Cricket commentary selections?
‘Now with IPL and the elections done with, we have nothing to do until the cricket World Cup,’ said Subbu. ‘I want to do something now because once...
'Now with IPL and the elections done with, we have nothing to do until the cricket World Cup,' said Subbu. 'I want to do something now because once the World Cup starts, we won't do anything productive except watch ads and eat stuff delivered at home.'
'What's on your mind?' I asked.
'There is one aspect of the game that's been bothering me no end for years,' he said. 'I wake up in the middle of the night sometimes, wondering when these guys will retire. Will they be around until we die?'
'Who?' I asked, confused.
'Cricket commentators and anchors man,' said Subbu. 'How long do I have to suffer the same ones? As a cricket fan, I cannot handle both - the pressure of watching close matches and the continuous assault from the commentators and anchors.'
'What are they doing to you?' I asked, surprised.
'Not just to me,' he said. 'To a billion plus Indian fans who are leaving their jobs, taking loans to buy tickets, t-shirts, beer, and pizza to watch their cricket team play. Our collective eyes, ears, and psyche are under attack from the commentators.'
'Can't be so bad,' I said.
'Of course, it is,' he said. 'Take the waterboarding commentator whose remuneration is linked to the number of words he speaks. His words drown you like in waterboarding torture, leaving no space for you to enjoy the game. Imagine that you are concentrating hard on the dialogue in an interesting part of the movie and the guy next to you is talking loudly without a break. How would you feel?'
'Like breaking something,' I said. 'In the upper parts of his anatomy preferably.'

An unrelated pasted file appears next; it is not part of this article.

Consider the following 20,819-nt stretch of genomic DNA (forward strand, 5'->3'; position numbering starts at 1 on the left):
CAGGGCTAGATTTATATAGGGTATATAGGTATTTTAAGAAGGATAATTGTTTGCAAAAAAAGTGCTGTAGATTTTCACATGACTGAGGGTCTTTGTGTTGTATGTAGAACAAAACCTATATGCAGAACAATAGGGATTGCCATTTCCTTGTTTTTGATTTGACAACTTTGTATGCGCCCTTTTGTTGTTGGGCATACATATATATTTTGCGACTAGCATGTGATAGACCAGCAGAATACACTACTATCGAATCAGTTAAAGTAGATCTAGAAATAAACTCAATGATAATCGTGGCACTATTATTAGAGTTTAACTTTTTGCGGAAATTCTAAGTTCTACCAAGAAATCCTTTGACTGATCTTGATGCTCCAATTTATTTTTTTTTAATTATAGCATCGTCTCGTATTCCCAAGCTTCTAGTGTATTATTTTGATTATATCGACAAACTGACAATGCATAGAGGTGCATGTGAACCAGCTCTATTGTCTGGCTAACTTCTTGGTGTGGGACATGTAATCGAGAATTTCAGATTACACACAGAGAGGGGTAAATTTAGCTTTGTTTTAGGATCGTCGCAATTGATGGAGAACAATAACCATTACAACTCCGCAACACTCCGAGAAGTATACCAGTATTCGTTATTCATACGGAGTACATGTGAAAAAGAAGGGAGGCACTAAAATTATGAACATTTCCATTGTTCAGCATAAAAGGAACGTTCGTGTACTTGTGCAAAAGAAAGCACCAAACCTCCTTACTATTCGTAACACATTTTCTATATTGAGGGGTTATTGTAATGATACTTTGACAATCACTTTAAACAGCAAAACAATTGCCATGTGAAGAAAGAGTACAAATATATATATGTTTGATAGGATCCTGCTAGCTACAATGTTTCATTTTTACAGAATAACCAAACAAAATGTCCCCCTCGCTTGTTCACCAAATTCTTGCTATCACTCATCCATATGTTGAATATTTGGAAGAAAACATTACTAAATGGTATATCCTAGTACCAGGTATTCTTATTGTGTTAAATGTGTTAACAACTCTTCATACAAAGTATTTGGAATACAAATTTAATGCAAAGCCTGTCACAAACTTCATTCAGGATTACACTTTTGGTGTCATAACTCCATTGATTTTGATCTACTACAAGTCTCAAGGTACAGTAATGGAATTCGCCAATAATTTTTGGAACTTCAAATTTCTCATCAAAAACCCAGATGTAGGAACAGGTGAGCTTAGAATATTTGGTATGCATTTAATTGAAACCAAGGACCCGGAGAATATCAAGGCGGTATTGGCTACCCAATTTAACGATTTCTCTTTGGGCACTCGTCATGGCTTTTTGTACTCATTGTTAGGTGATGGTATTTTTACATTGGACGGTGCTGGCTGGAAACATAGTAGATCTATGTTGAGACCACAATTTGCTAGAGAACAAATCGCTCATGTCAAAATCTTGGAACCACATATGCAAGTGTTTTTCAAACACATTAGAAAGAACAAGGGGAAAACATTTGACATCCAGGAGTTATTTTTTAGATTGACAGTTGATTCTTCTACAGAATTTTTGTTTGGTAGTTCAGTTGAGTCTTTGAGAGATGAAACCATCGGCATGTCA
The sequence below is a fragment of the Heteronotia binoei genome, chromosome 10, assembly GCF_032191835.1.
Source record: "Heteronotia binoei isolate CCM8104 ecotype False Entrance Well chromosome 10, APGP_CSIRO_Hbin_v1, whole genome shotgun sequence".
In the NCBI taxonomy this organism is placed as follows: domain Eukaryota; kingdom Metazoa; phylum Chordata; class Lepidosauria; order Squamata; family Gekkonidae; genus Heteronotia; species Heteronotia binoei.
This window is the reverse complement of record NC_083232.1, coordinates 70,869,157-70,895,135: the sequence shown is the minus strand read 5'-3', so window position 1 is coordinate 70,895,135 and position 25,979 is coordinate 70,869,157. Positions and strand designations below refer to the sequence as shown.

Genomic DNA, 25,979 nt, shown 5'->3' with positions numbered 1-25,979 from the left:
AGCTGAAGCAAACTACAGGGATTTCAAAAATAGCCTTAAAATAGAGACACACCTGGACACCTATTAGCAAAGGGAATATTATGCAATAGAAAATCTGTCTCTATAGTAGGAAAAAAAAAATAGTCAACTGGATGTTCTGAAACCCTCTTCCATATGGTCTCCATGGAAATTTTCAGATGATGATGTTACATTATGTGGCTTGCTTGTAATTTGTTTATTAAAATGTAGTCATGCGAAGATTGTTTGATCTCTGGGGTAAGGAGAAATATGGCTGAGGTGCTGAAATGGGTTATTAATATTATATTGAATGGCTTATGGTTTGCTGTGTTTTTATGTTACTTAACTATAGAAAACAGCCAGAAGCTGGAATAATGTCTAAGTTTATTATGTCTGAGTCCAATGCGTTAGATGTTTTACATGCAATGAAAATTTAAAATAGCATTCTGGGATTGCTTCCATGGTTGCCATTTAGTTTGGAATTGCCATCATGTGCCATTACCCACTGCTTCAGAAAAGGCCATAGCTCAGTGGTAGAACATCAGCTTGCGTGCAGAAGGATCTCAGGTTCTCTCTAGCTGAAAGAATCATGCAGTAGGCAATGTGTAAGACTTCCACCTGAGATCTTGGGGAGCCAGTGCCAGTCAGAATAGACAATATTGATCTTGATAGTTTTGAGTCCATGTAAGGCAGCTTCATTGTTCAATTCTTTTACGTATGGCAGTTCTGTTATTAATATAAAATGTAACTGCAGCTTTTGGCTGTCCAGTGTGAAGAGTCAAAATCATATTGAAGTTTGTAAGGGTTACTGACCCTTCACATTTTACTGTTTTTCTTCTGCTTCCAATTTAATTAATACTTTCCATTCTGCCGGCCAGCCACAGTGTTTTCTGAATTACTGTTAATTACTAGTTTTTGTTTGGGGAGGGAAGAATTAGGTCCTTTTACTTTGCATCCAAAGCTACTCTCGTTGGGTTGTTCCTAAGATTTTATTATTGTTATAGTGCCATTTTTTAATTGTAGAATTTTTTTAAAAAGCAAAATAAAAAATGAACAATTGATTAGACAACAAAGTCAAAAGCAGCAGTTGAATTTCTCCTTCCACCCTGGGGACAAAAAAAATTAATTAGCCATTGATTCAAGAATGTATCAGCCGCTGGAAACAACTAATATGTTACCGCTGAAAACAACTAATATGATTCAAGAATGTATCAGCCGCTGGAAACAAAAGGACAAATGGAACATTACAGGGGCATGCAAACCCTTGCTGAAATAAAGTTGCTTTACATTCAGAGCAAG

'Correct,' said Subbu. 'And there is another one, the philosopher, who tries to connect dots that are not connected. He sees plans, conspiracies and possibilities that no one else sees in the game. His foray into unnecessary angles muddles up our thinking completely and his delusional drama distracts us from the real drama out there.'
'Hmm,' I said.
'The worst is the giggly gang that cracks private jokes and giggles endlessly like schoolgirls. They get on my nerves – not because they giggle like schoolgirls, who I must add look quite adorable when they giggle - but simply because these full-grown men are not schoolgirls and have no business to giggle like them. I am up to my gills with them. I want change!'
'So, what do you want to do?'
'I want us, the paying audience, to have a say in selecting the commentators' team before the World Cup begins. A Committee of Fans must be formed to demand this. We want to know how, why and on what basis are these people being thrust on us. We want to select or elect who we want to watch.'
'Anyone in mind?' I asked.
'For pure entertainment factor, I'd select film stars, politicians, and comedians. They can do as good a job at giving vague pitch reports, making predictions based on audience polls, reading out useless stats, giggling, making faces, etc. Imagine two film stars running around the green turf singing a song, a politician hogging the mike at the presentation or beating up an adversary or two in the finals, a comedian making fun of everyone.'
'Wow,' I said. 'Sounds
'There could be a small problem though,' said Subbu.
'What?' I asked...
'The audience may want to watch the commentators more than the cricket,' he said. 'I don't know if that's a good thing.'